Last night we met our two guides as well as our three other rafters in the Halsingland Hotel since our original outside meeting plan was scuttled by the rain. Our lead guide, Jimmy, is a handsome thirty something guy with a boyish face covered by a soft dark beard and blessed with a wild mop of thick hair somehow stuffed into a baseball hat. He is very pleasant and seems quite capable. His counterpart, Rustin, has a muscular frame spread out over six foot two, a close cropped thick heavy dark beard and a baseball cap covering thinning hair. He is in his early 40’s and is instantly likable. Both Ron and I feel quite comfortable with these two in charge. We are here to get our equipment for tomorrow so we can be packed for an early departure. They provide each of us with two 2-cubic ft dry bags, rubber boots, and a set of rain bibs and jacket. Helly Hansen’s fully rubber rain suits. For this environment Goretex rain gear just won’t do it. All of our individual gear must fit into these two dry bags. We also each have a small day bag which we have lined with compactor bags to keep things as dry as possible.
We also enjoyed meeting the three other clients along on this ride. Eric and his wife, Nancy are from the Tucson area. He is a farrier and she works as an independent contractor for a large defense firm. Dan is from the outskirts of Phoenix. He has been an engineer for Boeing/Macdonald Douglas for 32 years and is set to retire in 16 months. Good people, all three. We now move off to our rooms get all of our gear into our two dry bags each and get a good nights sleep.
We awoke to more rain the next morning but all climbed into the van excited for our adventure to begin. The first stop was the liquor store for a few beers and a couple of boxes of wine to enhance our evening time on the river. Ron grabbed a bottle of Jameson. Neither of us drink much but still look forward to a couple of celebrants along the way. We have 160 miles to travel to Haines Junction including a stop at the Canadian border crossing and also one at the Park entrance building. We began our trip in the Yukon in the Kluane Provincial Park. We drove through glacier scarred tundra with rolling rock hills and snow capped rounded mound mountains. The rain and low ceiling refused to let us see any of the longer vistas. It was about 40 degrees with wind-driven rain. There were a few bicyclists on the road preparing for tomorrow’s ride. I really felt for them. Miserable. With a clean stop at the border and a visit to a great relief map of our area in the Park Visitor’s Center behind us, we headed down the little logging road towards our river.
Mud. Our large equipment truck was ahead of us and would have no problem. However, this 12 passenger van was not built to drive through muddy rough tote roads. We soon became totally mired and geared up to hike the 3 remaining miles to our put-in point. It was cold, wet and windy but not unbearable. Ron had not packed his personal rain gear into his little bag and our dry bags were in the truck. It was a little colder and wetter hike for him, plus his hiking boots were in the truck too and he had some trouble with his feet in the rubber boots. They were not made for this type of hike. With a can of bear spray in hand we headed off into the wilderness.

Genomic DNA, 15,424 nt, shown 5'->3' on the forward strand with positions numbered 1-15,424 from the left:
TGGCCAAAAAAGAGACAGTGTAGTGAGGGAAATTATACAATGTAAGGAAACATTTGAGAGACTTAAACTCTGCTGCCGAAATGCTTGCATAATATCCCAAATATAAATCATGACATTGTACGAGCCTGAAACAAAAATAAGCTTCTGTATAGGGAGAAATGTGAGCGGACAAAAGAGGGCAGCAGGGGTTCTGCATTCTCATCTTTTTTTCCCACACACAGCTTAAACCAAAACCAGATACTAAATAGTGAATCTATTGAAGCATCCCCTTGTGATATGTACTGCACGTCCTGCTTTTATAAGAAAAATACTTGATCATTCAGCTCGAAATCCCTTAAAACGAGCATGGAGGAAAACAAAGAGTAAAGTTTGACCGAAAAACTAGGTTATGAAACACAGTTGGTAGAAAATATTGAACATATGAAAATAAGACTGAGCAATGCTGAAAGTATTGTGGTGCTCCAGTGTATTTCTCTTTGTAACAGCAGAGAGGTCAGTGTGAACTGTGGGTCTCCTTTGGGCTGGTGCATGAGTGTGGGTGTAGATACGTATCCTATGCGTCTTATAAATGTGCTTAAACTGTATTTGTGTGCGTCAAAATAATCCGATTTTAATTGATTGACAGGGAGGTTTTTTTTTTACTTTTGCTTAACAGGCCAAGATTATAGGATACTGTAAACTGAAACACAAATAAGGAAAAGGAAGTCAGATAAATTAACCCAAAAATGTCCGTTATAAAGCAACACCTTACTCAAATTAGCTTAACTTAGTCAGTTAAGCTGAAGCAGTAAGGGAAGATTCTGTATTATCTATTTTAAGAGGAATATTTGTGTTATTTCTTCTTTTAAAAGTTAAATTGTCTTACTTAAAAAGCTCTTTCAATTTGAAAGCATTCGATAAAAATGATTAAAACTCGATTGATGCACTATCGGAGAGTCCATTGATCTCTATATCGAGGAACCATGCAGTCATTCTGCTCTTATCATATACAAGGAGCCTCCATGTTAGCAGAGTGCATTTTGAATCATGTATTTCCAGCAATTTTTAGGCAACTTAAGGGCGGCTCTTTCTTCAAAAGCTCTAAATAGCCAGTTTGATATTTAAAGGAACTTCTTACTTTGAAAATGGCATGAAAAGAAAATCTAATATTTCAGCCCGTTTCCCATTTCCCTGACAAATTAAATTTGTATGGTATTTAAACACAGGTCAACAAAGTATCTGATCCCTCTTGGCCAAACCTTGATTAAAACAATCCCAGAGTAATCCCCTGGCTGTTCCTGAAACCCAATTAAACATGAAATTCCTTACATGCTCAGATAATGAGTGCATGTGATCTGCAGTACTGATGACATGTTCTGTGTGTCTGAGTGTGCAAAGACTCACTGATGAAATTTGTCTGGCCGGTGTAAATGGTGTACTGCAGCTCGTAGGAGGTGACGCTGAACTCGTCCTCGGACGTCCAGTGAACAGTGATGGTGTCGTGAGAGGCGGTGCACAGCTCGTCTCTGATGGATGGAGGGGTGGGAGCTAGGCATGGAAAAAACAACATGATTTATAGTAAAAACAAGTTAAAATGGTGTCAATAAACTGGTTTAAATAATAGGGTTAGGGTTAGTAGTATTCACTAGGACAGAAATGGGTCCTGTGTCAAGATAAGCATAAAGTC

The rain persisted. So did the wind. We put up our tents at the landing with the idea of postponing our put-in until morning. We learned that snow predicted on higher elevations had cancelled the bike race. It was not going to stop us however.
Our weather finally cleared around noon. The guides had spent the morning gearing up the boats. Ron and I clambered into Rustin’s raft. The early part of the trip has very little current which means tougher oaring for the rafters. The wind is almost always up-river too and it was stiff today. Rustin is very strong though and we moved along well. It was really fun to get to know this eccentric guide. Though the temp is in the 40’s and the water below us is about 32 degrees, Rustin had a single shirt and shorts on most of the day. Ron and I were both bundled up and a little chilly. He says he toughens himself up by keeping his thermostat at home between 48 and 52 all winter and also sleeps in a sleeping bag tucked into a bivvy sack outside all trip. OK. I can do the second part but have no interest in the first part. He is quite a character and Ron and I are delighted to have him on this trip.
There were white capped mountains all around us as we moved down the river. We spotted a mother moose and her two calves crossing the river ahead. Six trumpeter swans landed on our right, and later a bull moose swiftly moved across the water and into a forested peninsula. The primary tree on our trip up from Haines was black spruce but here on the river the dominant tree is the cottonwood.
Technically, the river at our starting point was the Dezedeash River. Today the Kaskawulsh joined in and the combination is now the great Alsek River. The current has picked up considerably.
We camped at a beautiful site along a peninsula of sand dunes and rock. Ron and I had a little trouble setting up our Mountain Hardware Trango 3 tent but finally got it sorted out. I had used the same tent on my Denali climb in 2010 but an aging brain and a number of different tents used since then had fogged my memory. A great meal of vegetable beef stew and home-made bisquits sent us to bed happy.